Attraction 21-2 Motomachi Naka Ward, Hiroshima, Hiroshima Prefecture 730-0011 Japan Published on: 27-02-2016
|1 hours 30 mins|
|09:00 AM - 04:30 PM|
Temple & Monument
Hiroshimagokoku Shrine is good for
- Highly recommended by fellow travellers.
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Why Hiroshimagokoku Shrine is special ?
”Gokoku” shrines are Shinto shrines designated as places of worship for those who have died in war. Like the controversial Yasukuni Shrine in Tokyo, what became Hiroshima’s Gokoku Shrine was also originally constructed in 1868 to commemorate the Hiroshima-han victims of the Boshin War.
78 souls (柱/hashira) were enshrined in the Futaba-no-sato shrine named Mikureisha (水草霊社). Eventually the total number of souls enshrined reached 92,700; the soldiers from the former aki-no-kuni (now western Hiroshima Prefecture) who died in Japan’s wars up until the start of the Great East Asian War (as the 2nd World War post Pearl Harbor is known in Japan) and some 10,000 workers and volunteer corps stationed in Hiroshima who lost their lives to the A-Bomb.
In 1934 it was dismantled, rebuilt in a corner of the west wing of the military parade ground, where the Hiroshima Municipal Baseball Stadium stood until the end of 2008, and renamed Kansaishoukonsha (官祭商塊社) . In 1939 its name was changed by order of the Interior Ministry to the Hiroshima Gokokujinja. In 1945 it was destroyed by the atomic bombing, and rebuilt on the current site within the grounds of Hiroshima Castle in 1956 with the aid of donations from the citizens of Hiroshima. The current main building is even more recent, rebuilt in 1995, when the grand stone slab approach was also added.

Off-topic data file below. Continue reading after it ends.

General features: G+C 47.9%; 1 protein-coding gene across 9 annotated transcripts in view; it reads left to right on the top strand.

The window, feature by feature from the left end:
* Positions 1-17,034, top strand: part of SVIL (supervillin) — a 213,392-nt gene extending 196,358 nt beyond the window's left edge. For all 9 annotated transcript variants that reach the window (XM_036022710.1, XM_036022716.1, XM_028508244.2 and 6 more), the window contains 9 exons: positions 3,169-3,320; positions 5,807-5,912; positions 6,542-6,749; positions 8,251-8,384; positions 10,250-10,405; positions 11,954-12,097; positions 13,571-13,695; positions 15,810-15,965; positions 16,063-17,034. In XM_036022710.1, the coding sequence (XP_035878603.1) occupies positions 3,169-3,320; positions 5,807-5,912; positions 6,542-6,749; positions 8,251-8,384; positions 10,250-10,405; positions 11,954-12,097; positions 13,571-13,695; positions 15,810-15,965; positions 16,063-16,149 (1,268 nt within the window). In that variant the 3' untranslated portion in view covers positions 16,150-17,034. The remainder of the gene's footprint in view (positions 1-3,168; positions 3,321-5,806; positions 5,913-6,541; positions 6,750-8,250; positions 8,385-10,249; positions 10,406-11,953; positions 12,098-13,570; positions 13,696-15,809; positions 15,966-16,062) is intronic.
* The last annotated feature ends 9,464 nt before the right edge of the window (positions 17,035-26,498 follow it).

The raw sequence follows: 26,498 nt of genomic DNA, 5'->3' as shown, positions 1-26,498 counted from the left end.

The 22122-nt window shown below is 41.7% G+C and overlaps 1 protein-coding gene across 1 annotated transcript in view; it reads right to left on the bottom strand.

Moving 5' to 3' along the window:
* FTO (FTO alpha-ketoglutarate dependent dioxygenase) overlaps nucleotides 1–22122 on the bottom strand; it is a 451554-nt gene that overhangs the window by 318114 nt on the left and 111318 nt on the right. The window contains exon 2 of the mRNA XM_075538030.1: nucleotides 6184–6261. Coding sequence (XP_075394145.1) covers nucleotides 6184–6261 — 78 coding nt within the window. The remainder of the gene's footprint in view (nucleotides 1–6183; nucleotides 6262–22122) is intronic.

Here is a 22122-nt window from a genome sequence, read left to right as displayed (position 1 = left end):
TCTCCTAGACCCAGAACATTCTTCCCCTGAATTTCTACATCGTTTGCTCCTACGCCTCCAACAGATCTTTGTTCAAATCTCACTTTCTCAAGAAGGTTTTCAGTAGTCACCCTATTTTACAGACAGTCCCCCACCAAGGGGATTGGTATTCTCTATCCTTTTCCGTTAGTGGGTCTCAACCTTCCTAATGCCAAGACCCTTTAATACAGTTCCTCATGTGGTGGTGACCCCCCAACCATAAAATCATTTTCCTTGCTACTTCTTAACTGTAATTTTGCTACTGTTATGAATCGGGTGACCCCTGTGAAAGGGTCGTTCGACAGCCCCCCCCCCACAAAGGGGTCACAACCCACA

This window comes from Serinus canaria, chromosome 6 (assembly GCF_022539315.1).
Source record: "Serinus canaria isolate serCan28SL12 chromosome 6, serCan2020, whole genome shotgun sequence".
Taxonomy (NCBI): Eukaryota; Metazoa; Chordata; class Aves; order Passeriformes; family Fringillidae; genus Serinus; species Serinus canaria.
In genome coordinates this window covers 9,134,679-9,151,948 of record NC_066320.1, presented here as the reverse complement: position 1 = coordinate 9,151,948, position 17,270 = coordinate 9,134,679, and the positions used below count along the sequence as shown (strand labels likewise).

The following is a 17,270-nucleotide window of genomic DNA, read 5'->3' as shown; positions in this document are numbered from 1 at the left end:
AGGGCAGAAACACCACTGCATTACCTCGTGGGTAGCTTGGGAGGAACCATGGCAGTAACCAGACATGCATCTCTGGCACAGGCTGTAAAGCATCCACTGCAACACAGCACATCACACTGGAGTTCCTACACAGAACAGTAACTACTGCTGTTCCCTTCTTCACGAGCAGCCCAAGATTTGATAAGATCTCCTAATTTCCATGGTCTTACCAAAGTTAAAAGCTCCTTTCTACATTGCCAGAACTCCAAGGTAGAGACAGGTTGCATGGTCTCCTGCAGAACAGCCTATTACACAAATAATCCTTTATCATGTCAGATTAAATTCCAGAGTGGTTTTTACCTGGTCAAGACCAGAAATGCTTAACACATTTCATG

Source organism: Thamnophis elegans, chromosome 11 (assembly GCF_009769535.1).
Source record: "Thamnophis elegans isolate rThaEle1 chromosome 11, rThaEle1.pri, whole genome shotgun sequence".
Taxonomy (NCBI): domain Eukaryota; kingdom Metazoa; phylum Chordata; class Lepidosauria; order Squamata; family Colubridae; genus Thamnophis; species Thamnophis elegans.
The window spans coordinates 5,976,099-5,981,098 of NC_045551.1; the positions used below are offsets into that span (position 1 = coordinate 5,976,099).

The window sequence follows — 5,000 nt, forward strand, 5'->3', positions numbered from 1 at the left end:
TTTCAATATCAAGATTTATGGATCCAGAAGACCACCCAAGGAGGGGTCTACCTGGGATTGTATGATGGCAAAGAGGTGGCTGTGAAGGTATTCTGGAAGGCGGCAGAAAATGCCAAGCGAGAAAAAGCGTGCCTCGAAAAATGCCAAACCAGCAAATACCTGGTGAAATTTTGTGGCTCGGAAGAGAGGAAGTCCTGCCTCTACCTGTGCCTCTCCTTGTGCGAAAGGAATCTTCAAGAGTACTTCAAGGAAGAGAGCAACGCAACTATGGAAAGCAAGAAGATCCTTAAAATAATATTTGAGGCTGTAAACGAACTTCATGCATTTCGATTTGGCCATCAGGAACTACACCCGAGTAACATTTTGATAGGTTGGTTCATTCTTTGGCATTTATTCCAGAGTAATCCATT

There are ceremonies held throughout the year and Gokoku Shrine is one of the most popular places in Hiroshima for celebrating hatsumode at when over half a million people pack the concourse in the first seven days of the year. The local baseball team also make a spring visit to pray for a successful season every year in March.
What to explore at Hiroshimagokoku Shrine?
Often, you will find visitors doing religious rites to celebrate their child's birth or children come dressed in beautiful kimono to observe Shichi-go-san (when kids turn 7, 5 and 3). In January, the shrine is busy with many young adults celebrating their Seijin-no-hi (Coming of Age Day), but at any time of the year you might find students praying for good luck on a test or to get into their dream school or job; young couples wishing for a good marriage or children and many more people visiting this shrine for luck and fortune.
Even the more mudane practices can seem interesting to visitors- car blessings, good luck charm purchases, writing and hanging of Ema wish plaques and prayers at the altar for luck and happiness.
How to get to Hiroshimagokoku Shrine?
Bus lines run through Hiroshima and out to the suburbs. Generally speaking, these serve areas more likely to be used by locals than visitors, but #30 runs to the Hiroshima Youth Hostel (see Sleep). Signs include English, and buses depart next to the tram depot in front of JR Hiroshima Station.
- Temple in Hiroshima Castel
- Stylish and beautiful Shrine
- A busy modern shrine in downtown Hiroshima
- Modern structure
- Many special events
21-2 Motomachi Naka Ward, Hiroshima, Hiroshima Prefecture 730-0011 Japan
Tips for you
From a variety of beauty contained in Hiroshima Castel complex with a large area, you will find a beautiful Temple as a place of worship for the people of Japan in the past and is still used today.